Newly Released Documents Reveal Vatican’s Role in the Abduction of Jewish Children during
In the summer of 1953, two French-speaking Jewish orphans who had survived the Holocaust, Robert and Gérald Finaly, arrived in Israel. To ease the transition, they spent a few weeks in Neve Ilan, a French-speaking kibbutz. In the course of one conversation, Robert asked the five-year-old daughter of the kibbutz treasurer what her name was. The little girl replied, “Ariela. And what’s yours?”
“I don’t have to tell you my name,” Robert replied. “Everybody knows it.”
“But I don’t know,” protested the girl. “Why don’t you tell me?”
“What’s the matter with you?” the child asked, surprised. “Don’t you read the newspapers?”
Indeed, millions of people around the world were familiar with the boys’ names. In France alone there were hundreds of articles written about “The Finaly Affair,” a play on the famous Dreyfus Affair political scandal. When the brothers arrived in Israel, the media similarly trumpeted their arrival.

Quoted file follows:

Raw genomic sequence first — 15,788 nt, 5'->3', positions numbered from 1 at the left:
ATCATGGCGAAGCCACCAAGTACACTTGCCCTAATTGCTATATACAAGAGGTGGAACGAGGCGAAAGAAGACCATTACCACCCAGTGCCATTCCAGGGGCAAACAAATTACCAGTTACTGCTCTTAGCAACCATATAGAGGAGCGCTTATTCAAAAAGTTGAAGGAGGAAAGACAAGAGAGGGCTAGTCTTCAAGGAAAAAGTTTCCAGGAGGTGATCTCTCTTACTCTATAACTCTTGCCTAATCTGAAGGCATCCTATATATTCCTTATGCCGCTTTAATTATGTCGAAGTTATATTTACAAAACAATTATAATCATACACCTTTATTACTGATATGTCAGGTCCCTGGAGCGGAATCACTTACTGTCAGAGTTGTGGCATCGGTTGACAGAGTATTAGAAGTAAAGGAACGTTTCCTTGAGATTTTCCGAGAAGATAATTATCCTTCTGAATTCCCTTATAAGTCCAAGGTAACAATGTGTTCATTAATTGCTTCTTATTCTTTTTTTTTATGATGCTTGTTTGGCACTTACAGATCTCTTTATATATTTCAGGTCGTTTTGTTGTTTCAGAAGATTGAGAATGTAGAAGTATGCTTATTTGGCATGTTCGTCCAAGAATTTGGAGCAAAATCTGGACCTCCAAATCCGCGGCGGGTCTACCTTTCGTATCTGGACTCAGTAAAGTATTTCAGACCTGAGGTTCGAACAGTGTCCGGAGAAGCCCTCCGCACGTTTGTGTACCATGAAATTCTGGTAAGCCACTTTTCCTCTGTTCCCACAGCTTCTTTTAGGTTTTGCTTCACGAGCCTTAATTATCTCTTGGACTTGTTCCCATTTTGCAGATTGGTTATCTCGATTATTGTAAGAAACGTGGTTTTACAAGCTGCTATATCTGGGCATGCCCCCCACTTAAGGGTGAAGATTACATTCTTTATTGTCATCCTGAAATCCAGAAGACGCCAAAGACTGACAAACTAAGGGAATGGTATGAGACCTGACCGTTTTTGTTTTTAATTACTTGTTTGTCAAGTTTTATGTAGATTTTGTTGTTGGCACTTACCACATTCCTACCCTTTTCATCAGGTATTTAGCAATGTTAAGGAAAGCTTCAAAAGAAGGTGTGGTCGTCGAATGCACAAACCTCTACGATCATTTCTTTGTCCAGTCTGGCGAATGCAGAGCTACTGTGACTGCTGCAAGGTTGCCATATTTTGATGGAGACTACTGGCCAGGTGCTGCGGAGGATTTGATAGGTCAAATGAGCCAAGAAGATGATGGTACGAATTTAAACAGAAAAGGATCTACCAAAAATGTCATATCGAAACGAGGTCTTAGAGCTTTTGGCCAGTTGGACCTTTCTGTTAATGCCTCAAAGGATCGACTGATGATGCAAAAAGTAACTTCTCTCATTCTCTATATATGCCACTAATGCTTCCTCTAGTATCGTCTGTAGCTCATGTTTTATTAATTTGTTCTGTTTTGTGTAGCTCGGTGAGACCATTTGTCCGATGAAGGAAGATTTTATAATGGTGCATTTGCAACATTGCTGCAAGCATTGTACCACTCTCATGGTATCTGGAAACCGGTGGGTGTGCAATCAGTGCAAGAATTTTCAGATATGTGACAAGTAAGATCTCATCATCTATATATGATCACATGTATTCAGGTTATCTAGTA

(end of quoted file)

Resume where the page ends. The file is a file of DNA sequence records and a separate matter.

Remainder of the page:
Almost 70 years later, the name Finaly is no longer a household word. But due to the opening of the Vatican Secret Archive this past March, there has been renewed interest in the story. Last year, the Secret Archive was renamed the Apostolic Archives, ostensibly because the term “secret” gave it a whiff of nefariousness. This made people even more curious about what was hidden from view for over half a century.
With the disclosure of millions of documents related to the tenure of Pope Pius XII, who was pope from 1939 until his death almost 20 years later, researchers can now shed light on the heretofore murky questions surrounding the Church’s complicity in the Holocaust, as well as its role in the abduction of the Finaly children.
Professor David Kertzer of Brown University, an expert on papal history, was one of the select few permitted to enter the Secret Archive, as well as other newly opened collections containing important documents relating to the Finaly Affair. Unfortunately, all of the archives were closed only one week after their opening due to the outbreak of the coronavirus. Still, in that short time, Professor Kertzer managed to uncover never before seen material. His findings were published in the August 27, 2020, issue of The Atlantic in an article entitled “The Pope, the Jews, and the Secrets in the Archives.”